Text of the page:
Why do we acknowledge territory?
We acknowledge the traditional territory of the local Indigenous people (First Nation, Métis or Inuit) who have occupied this land since time immemorial. Territorial acknowledgments honour our relationship with the land, increase awareness of Indigenous land rights, and . By observing this practice, teachers are takin the first step towards incorporating the First Peoples Principles of Learning into educational practice.
How do we acknowledge Territory?
Any school district student or staff can acknowledge the traditional territory. Typically, it would be done by the host of the event. The acknowledgement does not need to be done by a person of ancestry.
For formal events, it is proper protocol to have an Elder or representative from the local Nation perform an Opening or a Welcome if possible. In this case, the host would acknowledge the territory and the Elder or representative would welcome the guests. Only the Indigenous people who live on that territory or are originally from the territory would welcome people.
I would like to acknowledge that we are on the shared, traditional, and unceded territory of the Katzie First Nation and Kwantlen First Nation. I would also like to acknowledge all of our First Nations, Métis, and Inuit relatives that reside on the land on which we live and learn today.
Land acknowledgements need to be part of all gatherings, including virtual meetings.
Depending on the location of your participants, you may acknowledge all Indigenous groups, or research the First Peoples of the land you are on.
Here is the approved land acknowledgement you can use and personalize:
“While we meet today on a virtual platform, I would like to take a moment to acknowledge the importance of the land, which we each call home. I am hosting this meeting from the [shared], traditional and unceded territory of the _________ Nation. I would also like to acknowledge all of our First Nations, Métis, and Inuit relatives that reside on the land on which we live and learn today. We do this to reaffirm our commitment and responsibility in improving relationships between nations and to improving our own understanding of local Indigenous peoples and their cultures.”
Where do I go to learn about the traditional territory?
There are a number of maps that can help you:
Native Land – This map does not represent or intend to represent official or legal boundaries of any Indigenous nations. To learn about definitive boundaries, contact the nations in question. However, it is a good starting point.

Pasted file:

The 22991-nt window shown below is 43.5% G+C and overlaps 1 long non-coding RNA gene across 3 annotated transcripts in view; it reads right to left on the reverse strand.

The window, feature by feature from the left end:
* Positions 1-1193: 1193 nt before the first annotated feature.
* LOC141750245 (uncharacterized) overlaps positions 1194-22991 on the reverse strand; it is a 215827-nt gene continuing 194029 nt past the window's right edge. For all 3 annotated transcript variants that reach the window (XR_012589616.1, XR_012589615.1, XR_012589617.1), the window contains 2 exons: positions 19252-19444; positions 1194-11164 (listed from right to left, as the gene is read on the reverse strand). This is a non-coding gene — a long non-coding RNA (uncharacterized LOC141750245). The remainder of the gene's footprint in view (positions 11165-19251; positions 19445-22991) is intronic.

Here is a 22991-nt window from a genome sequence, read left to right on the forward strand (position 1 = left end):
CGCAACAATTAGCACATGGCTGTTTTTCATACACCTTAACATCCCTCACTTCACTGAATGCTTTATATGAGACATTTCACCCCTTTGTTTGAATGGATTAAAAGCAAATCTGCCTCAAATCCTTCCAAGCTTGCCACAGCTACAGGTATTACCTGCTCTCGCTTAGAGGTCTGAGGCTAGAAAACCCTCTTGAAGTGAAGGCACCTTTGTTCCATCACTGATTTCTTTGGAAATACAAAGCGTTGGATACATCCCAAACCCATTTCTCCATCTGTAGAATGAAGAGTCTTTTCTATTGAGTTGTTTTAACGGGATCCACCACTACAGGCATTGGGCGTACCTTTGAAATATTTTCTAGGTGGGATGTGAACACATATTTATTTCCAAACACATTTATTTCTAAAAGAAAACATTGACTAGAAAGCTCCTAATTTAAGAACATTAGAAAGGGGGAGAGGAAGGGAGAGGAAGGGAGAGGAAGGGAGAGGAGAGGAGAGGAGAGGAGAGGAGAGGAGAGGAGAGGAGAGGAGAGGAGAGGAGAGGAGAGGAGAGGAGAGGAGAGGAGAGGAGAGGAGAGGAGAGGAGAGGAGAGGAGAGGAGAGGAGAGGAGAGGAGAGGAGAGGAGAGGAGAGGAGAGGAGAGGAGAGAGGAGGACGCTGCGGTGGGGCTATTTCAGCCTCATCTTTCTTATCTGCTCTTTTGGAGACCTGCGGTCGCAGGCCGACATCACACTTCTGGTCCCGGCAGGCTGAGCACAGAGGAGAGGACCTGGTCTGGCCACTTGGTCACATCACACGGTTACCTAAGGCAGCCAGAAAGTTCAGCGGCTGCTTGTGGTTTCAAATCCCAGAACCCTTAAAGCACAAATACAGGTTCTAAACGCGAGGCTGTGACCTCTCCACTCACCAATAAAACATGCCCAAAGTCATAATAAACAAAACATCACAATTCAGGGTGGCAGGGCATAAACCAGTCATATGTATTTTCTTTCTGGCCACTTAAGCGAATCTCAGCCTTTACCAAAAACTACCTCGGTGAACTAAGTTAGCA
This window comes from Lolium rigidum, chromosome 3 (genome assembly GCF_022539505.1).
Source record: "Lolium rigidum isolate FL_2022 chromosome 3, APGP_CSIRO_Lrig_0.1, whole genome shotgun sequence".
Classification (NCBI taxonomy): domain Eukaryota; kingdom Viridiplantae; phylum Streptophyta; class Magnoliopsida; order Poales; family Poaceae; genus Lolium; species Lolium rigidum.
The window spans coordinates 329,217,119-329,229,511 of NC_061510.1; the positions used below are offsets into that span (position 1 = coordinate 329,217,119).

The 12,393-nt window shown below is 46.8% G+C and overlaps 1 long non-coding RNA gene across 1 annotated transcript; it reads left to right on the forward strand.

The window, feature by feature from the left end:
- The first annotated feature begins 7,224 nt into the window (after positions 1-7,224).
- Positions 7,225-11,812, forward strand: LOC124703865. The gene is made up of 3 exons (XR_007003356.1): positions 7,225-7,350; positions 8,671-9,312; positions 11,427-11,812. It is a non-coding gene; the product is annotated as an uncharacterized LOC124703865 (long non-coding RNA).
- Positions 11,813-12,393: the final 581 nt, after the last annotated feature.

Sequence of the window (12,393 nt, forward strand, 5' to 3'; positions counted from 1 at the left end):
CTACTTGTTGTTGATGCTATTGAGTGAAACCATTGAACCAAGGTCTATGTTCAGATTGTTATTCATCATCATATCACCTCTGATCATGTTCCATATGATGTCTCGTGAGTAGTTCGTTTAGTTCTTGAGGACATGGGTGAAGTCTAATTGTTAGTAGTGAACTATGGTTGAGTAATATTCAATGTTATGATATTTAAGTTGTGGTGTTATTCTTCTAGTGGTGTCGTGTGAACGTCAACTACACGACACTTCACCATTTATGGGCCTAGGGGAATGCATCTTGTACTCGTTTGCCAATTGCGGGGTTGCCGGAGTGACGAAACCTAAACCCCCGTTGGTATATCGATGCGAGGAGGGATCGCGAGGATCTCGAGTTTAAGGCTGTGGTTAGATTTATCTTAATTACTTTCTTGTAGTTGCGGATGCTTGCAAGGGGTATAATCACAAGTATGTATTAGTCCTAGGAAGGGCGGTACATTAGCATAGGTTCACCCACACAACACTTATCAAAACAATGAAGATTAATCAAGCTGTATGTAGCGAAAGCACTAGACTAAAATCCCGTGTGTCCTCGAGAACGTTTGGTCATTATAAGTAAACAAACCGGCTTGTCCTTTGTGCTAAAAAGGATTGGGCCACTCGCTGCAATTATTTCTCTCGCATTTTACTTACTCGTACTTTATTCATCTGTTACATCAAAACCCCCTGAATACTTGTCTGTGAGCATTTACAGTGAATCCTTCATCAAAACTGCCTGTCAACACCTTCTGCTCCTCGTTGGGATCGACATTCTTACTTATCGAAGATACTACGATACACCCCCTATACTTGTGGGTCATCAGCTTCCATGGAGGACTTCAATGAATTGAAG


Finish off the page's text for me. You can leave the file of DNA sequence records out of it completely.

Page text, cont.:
Whose Land – Whose Land is both an app and a website maps that identifies traditional territories across Canada, treaties and agreements as outlined by the government, and Indigenous communities. The maps don’t include any provincial or territorial borders.
“We thought that it was important to show that these boundaries of traditional territories overlapped on top of what the government has enstated as provinces and territories.”
When would we acknowledge territory?
- Board Meetings
- Important meetings or presentations
- Awards nights
- Opening new facilities
- Meeting with a new committee or classroom
What is the proper order of acknowledging territory and people?
1. Acknowledgement or Welcome is the first item on the agenda.
2. Order of introductions by level of government: Indigenous Chief or designate Mayor or designateTrustees and/or other elected officials Superintendent
3. Elders and other honoured guests
What are our next steps?
You may find it helpful to reflect on and research questions such as:
- Why is this acknowledgement happening?
- How does this acknowledgement relate to the event or work you are doing?
- What is the history of this territory? What are the impacts of colonialism here?
- What is your relationship to this territory? How did you come to be here?
- What intentions do you have to disrupt and dismantle colonialism beyond this territory acknowledgement?
While acknowledging territory is very welcome, it is only a small part of cultivating strong relationships with the local nations. It should be viewed as the first step in a larger context of deepening our understanding of the history and culture of the First Nations, Metis, and Inuit communities and part of the ongoing work to challenge the legacies of colonialism.